As this is the home port for the majority of the crew onboard the Silver Whisper, our welcome was as warm as ever, as dance troupes and marching bands played to greet us, while the families of the crew waited to greet their loved ones. The sense of anticipation and emotion onboard was palpable.
Rather than get in the way of the family reunions, we walked into Manila's old town to see the few remaining colonial relics that survived the terrible damage of the Second World War, a horrific period when the city was pretty much flattened. The walk into town from the port isn't a long one, although you do have to brave the belching traffic and the groups of homeless people sleeping in the bushes alongside the road. Having said that, there wasn't a threatening atmosphere as you walked around – probably helped by the fact that there were security guards and police with big machine guns (who were happy to pose for photos) at regular intervals.
We walked through the massive city walls built by the Spanish to protect their city, crossing the golf course that has been constructed in the moat, and entered Manila's historic "Intramuros" District (literally, "between the walls"). There were still plenty of gaps in the cityscape where old monasteries and Spanish mansions had been destroyed that there weren't funds to rebuild.
We proceeded to Manila's oldest and most impressive colonial relic – the San Agustin Church, which had been built back in 1587. The architecture, iconography and atmosphere were all typically Spanish – an element that contrives to give Manila a feel that's as much Latin American as it is Asian. We then headed to Casa Manila - one of the few surviving old mansions that once would have been all around Intramuros. The building and its decorations were an interesting blend of European and Asian styles, and their grandeur were a sign that the wealthy few lived very good lives here in colonial Manila (while the majority locals were excluded from that wealth).
We discovered more about the Philippines' path to independence at the symbol of Spanish colonial rule, Fort Santiago, which again had to be reconstructed after the Second World War. This is where the Filipino national hero, Jose Rizal was imprisoned before his execution, and it became the US headquarters after they took over in 1898, and finally it was the centre of the Japanese occupying forces during the war, in which some brutal war crimes were carried out against the long-suffering Filipinos.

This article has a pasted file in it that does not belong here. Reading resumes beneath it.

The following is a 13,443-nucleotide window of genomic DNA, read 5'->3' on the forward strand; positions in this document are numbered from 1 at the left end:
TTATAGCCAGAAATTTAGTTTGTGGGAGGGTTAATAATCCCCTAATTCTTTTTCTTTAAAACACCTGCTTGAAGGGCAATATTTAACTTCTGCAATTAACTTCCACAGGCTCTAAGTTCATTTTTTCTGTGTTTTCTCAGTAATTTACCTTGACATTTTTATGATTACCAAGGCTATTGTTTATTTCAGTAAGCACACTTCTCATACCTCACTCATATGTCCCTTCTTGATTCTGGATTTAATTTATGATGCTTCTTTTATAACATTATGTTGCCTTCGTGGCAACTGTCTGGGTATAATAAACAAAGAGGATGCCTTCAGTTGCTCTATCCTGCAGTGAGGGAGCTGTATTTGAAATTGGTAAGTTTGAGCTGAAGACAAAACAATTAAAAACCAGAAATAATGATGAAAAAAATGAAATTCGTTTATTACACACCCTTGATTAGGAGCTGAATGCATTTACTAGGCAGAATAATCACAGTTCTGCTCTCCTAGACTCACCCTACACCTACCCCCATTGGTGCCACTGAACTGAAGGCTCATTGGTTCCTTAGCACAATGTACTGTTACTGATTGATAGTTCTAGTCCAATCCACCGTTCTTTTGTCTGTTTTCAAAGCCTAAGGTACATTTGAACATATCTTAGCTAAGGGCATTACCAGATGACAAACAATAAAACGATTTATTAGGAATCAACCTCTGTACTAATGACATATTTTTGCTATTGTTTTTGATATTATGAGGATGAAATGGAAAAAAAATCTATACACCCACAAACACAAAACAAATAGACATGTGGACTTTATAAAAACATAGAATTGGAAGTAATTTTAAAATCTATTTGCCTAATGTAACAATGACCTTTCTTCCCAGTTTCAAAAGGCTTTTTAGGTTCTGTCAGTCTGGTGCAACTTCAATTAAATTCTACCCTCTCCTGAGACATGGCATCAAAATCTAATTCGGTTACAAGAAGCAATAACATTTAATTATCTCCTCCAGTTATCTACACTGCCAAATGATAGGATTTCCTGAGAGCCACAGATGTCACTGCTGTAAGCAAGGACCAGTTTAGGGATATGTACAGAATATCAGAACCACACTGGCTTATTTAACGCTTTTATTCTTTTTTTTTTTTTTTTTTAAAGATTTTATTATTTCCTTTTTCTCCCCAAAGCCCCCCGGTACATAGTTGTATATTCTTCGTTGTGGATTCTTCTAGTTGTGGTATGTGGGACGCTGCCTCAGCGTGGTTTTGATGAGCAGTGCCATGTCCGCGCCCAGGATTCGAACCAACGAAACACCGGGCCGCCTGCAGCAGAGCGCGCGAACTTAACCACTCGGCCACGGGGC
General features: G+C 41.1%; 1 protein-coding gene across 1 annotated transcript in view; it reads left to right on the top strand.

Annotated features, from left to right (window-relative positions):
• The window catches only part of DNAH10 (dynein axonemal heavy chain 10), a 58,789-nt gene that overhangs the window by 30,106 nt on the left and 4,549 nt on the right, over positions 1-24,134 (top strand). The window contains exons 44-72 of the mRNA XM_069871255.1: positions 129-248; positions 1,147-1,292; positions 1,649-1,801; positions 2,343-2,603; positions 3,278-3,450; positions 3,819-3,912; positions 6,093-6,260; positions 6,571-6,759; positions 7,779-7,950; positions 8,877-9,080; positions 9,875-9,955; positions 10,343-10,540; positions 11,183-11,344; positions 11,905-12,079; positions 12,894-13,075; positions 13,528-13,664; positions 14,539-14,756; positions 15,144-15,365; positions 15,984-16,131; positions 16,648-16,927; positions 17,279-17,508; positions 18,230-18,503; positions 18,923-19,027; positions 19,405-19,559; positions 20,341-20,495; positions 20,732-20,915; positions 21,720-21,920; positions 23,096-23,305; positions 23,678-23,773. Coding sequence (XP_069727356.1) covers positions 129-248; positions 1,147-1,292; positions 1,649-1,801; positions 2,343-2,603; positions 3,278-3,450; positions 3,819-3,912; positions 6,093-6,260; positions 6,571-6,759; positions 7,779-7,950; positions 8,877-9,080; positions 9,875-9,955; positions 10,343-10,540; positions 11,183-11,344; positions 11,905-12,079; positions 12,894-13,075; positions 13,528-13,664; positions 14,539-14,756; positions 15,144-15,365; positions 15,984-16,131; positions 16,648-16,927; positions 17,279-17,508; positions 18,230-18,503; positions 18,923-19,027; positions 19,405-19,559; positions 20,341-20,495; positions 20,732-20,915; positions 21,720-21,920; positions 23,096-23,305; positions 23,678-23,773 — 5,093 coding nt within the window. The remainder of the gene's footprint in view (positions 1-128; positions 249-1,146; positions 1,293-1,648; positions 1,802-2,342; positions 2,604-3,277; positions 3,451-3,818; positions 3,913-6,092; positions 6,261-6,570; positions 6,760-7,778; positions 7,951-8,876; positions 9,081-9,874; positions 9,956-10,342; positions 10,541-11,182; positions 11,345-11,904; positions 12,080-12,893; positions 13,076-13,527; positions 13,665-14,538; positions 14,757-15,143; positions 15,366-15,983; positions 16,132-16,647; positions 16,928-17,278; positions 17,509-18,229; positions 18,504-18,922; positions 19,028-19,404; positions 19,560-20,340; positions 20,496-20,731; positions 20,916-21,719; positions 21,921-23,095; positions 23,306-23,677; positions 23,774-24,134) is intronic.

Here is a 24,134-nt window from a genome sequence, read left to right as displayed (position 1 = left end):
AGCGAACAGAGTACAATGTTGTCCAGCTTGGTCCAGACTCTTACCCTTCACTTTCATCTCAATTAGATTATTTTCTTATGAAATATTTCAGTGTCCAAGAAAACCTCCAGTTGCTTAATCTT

From the ramparts, we looked across the Passig River to our next destination, Binondo, Manila's bustling Chinatown. The route there didn't look very inviting, with shanty towns lining the river, so we decided to catch one of Manila's iconic jeepneys to get over there. These distinctive jeepneys are converted trucks that have become an informal bus system that seem to make up half of the traffic on the city's congested streets. They're hardly 5 Star luxury, given that they're incredibly cramped and not really made for anyone over 5 feet 8, but they're incredibly cheap – 8 pesos (18 cents or 11 pence) – and our fellow passengers kindly gave us help with directions.
If Intramuros felt Spanish and relatively ordered, then the hectic Chinatown definitely confirmed that we were in Asia. People everywhere, stalls selling all kinds of things, clogging hooting traffic and plenty of people living on the street. After a bit of exploring, we stopped in a dodgy restaurant for a drink while a man outside picked lice out of his little daughter's hair, until the smell of melting plastic (coming from somewhere unseen) became too much, and we hopped into a taxi to take us back downtown.
We were travelling down to visit another essential element of Filipino society – the Shopping Mall. This one, the Robinson Mall, was small by Manila's standards, but it was still fairly huge. The fashions and atmosphere show just how westernised Filipino society has become, as the latest consumer fashions have taken over.
After a nice Chinese meal at the mall, we made our way back to the ship, stopping in at Rizal Park to visit its various monuments and to savour its relaxed atmosphere, before briefly popping into the iconic Manila Hotel, built by the Americans, and home to the controversial US General, Douglas MacArthur. Back at the port, as the final emotional goodbyes were being said, we were treated to a tremendous show by the energetic dance troupes that gave us a wonderful send off after a hugely enjoyable day.
One local saying of the country's colonial experience, is that the Philippines spent 400 years in a convent, and 50 years in Hollywood (with all the good and bad connotations that implies) – and today certainly confirmed this intriguing and sometimes conflicting mixture of influences on the country.